Two migrants aboard a rough-hewn Cuban sailboat that made landfall early Oct. 29 in Islamorada were left off the passenger list written by U.S. Customs and Border Protection.
Instead, the two were turned over to another agency — Monroe County's Key Largo Animal Shelter.
"They're sweet dogs," said animal control officer Lauren McKnight, who picked them up at Cheeca Lodge and Resort, where the sailboat grounded in the early morning.
Federal and local law enforcement were keeping watch over a dozen men and two women who said they left the northern coastal town of Caibarien five days previously.
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McKnight was directed to the 13th male migrant, who "was sitting there with two dogs," she said.
"We've received Cuban dogs before but the last one, a chihuahua, was several years ago," shelter director Marsha Garrettson said. "It's not something we expect."
Both of the mixed-breed arrivals, a male and female weighing 30 to 40 pounds, showed the effects of the long trip on a crowded boat.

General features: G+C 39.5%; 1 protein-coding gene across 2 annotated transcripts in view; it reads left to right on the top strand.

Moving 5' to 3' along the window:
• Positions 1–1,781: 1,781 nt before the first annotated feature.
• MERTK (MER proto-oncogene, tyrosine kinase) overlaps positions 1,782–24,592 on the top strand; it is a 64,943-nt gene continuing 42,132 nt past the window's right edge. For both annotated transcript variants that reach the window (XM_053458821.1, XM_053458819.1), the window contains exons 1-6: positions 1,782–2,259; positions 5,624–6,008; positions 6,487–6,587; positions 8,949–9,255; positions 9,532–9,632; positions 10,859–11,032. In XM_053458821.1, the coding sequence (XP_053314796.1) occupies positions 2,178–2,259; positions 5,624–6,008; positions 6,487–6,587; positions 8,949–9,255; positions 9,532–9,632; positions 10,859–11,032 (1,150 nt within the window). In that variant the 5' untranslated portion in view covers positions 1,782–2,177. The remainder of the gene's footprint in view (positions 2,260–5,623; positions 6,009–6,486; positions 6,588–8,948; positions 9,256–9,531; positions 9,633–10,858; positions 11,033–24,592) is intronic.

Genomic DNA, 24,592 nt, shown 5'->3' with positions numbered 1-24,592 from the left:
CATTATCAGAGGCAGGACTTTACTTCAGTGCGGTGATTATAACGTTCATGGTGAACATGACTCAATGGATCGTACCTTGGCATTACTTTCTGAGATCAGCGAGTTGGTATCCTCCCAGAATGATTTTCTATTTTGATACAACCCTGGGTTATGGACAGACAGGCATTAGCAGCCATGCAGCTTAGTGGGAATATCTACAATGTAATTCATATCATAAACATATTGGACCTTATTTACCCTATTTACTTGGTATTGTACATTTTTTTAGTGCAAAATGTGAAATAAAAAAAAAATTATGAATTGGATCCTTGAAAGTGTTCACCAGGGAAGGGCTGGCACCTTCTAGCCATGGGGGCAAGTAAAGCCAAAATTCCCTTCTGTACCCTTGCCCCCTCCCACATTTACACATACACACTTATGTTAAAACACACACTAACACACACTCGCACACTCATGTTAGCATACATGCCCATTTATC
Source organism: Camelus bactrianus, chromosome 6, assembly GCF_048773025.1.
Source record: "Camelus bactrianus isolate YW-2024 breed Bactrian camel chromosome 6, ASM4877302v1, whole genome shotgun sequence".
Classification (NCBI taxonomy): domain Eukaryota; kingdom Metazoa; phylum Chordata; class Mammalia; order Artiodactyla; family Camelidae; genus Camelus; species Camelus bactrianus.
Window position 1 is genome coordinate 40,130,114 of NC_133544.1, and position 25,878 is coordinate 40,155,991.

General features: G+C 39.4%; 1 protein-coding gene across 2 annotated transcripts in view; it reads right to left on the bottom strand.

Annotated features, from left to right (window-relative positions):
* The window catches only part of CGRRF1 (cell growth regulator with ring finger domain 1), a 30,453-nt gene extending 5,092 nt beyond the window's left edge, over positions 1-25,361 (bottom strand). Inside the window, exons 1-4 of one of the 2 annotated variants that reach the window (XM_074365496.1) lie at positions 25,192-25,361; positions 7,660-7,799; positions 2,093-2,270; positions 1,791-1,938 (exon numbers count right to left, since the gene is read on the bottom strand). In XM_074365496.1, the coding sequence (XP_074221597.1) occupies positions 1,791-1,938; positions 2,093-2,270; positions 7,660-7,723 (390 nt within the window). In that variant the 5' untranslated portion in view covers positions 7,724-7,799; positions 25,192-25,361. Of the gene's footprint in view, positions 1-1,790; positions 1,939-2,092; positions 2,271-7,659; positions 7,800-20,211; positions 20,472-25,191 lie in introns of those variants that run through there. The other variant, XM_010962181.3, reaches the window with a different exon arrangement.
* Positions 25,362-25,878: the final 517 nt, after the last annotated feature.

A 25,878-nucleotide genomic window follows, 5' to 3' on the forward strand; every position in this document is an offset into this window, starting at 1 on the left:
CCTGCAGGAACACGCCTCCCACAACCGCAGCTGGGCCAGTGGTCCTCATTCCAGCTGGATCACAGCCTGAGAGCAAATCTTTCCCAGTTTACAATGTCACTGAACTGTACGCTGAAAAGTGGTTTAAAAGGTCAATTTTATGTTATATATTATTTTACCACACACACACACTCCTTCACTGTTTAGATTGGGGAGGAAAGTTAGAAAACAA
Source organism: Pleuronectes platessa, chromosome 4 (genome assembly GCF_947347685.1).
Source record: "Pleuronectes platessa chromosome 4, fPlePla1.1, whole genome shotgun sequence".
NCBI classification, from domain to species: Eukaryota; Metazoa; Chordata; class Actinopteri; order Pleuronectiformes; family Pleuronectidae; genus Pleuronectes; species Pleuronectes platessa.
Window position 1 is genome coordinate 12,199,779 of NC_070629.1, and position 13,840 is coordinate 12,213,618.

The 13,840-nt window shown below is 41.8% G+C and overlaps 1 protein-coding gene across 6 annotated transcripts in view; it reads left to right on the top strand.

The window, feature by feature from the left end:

"When they got here, they attacked their food," Garrettson said. "They were ravenous." Also dirty, scared and exhausted.
The male had suffered an open facial cut that required immediate treatment. "He also had tar sticking to his feet. We don't know if those injuries happened aboard the boat or before," Garrettson said.
The names of the dogs, each estimated to be at least a year old, were not known due to the brief time McKnight spent with the owner. Through an interpreter, McKnight asked the migrant if he intended to reclaim them, or let them be adopted out.
"He said if he didn't want them, he would have left them" in Cuba, McKnight recounted.
McKnight understood. "If you have an animal, it seems you should take it wherever you go," she said.
Garrettson offered a mild dissent. "It's one thing to decide to risk your own life" on a dangerous crossing of the Florida Straits, she said. "Why risk other lives? It's not like the dogs had a choice."
Shannon Kuner, McKnight and other Humane Animal Care Coalition shelter staff bathed the dogs and started a regimen of vaccinations while watching for signs of any medical problems.
The dogs, still shy but improving, are expected to remain in quarantine for at least 30 days.